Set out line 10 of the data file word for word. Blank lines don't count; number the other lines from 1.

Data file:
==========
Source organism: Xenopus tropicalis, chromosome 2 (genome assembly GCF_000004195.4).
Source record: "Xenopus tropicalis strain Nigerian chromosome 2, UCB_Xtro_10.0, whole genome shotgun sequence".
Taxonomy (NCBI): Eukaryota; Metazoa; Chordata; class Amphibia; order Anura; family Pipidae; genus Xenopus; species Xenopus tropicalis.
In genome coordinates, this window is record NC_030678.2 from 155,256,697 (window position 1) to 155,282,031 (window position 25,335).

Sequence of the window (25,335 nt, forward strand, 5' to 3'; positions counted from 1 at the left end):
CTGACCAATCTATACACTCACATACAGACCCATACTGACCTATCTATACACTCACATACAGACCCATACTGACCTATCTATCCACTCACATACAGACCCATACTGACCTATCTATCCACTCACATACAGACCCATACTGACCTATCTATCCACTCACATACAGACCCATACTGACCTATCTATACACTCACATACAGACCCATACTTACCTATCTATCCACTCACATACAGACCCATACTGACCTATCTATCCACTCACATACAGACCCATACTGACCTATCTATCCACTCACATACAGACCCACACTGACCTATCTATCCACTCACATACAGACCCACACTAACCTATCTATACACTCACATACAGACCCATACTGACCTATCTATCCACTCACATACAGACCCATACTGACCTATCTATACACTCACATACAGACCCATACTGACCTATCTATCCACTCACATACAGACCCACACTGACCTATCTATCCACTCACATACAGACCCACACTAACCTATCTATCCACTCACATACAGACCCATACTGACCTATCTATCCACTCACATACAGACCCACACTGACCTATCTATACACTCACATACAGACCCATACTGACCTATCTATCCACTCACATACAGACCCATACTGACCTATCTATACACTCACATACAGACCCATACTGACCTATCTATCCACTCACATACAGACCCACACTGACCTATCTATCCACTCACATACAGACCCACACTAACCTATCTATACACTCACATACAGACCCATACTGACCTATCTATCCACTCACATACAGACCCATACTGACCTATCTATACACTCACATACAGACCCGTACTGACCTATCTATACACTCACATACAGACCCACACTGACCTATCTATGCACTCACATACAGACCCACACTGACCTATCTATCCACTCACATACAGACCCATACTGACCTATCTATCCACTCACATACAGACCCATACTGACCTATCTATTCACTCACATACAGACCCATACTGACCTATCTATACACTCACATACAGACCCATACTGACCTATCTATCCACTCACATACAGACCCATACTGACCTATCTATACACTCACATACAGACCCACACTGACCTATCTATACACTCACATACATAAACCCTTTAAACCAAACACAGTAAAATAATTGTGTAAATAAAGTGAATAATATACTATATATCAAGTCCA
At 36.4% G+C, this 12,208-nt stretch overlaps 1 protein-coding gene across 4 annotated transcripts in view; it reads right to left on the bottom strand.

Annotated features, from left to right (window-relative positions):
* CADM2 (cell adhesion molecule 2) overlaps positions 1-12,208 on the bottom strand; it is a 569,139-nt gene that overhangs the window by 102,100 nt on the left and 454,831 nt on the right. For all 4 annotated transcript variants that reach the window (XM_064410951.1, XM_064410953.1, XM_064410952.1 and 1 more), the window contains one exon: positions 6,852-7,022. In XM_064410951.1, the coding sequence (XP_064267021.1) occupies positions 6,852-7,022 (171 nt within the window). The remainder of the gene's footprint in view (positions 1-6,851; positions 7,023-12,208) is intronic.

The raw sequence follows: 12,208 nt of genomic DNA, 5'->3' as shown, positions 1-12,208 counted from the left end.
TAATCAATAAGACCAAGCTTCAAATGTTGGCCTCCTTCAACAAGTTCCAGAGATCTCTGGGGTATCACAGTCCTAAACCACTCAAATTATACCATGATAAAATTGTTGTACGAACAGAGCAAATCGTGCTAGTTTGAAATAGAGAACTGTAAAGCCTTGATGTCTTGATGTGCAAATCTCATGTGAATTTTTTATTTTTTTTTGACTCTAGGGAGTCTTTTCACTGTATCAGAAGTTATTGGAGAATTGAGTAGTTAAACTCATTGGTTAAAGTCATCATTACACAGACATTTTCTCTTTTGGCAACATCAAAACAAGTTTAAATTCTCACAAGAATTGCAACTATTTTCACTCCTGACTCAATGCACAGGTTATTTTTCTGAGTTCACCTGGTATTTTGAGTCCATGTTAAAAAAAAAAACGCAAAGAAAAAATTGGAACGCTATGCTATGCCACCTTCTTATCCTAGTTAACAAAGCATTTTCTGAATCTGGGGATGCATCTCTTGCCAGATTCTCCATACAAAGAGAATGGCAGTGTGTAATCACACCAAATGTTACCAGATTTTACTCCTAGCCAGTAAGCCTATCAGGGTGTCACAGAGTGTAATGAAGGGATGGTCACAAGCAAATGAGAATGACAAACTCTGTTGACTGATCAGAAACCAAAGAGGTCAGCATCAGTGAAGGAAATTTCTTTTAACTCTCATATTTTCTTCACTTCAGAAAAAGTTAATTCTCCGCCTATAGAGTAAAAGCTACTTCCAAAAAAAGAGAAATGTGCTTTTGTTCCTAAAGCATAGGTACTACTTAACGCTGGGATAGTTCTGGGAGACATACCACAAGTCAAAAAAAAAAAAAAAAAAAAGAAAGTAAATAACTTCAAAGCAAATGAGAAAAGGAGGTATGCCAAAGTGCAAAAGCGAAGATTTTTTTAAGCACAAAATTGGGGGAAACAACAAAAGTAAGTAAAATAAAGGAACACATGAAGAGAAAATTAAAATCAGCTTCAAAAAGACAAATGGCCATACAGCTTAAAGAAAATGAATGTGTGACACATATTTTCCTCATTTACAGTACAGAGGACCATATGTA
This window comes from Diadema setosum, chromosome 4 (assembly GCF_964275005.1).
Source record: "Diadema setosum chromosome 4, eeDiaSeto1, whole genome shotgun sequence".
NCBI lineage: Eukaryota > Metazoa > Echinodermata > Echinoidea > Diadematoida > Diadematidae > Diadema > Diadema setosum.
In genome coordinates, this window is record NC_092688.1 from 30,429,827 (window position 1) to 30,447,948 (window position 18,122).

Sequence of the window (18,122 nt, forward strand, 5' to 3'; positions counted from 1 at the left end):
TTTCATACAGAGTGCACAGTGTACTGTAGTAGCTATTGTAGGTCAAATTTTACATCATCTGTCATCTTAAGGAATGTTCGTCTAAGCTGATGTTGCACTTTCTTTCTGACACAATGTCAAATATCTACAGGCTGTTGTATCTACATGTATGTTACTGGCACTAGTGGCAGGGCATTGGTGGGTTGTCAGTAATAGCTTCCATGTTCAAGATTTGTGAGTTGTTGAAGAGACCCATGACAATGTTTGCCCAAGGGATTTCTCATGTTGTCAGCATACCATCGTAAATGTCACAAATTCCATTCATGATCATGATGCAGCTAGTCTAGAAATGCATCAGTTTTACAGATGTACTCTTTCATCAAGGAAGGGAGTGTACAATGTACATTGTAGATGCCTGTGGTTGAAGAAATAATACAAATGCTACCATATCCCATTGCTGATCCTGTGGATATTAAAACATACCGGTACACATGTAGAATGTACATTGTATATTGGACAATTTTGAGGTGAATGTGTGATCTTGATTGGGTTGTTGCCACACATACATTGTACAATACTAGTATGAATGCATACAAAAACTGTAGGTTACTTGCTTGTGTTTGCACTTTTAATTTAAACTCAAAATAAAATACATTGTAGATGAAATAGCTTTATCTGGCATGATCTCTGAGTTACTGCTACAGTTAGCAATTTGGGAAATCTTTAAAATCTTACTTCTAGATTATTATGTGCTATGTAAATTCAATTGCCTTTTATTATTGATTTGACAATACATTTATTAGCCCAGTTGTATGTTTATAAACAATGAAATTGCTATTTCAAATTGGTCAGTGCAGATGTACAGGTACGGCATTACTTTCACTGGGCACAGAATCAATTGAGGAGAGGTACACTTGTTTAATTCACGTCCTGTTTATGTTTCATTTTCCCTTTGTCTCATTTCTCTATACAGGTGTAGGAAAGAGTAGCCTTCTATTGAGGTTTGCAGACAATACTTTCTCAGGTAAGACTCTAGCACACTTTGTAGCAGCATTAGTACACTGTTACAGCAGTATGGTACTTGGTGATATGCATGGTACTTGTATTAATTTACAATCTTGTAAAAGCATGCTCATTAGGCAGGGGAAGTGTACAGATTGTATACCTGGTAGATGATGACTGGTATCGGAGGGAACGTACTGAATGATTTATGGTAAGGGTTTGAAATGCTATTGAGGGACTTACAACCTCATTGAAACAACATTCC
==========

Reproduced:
The raw sequence follows: 12,208 nt of genomic DNA, 5'->3' as shown, positions 1-12,208 counted from the left end.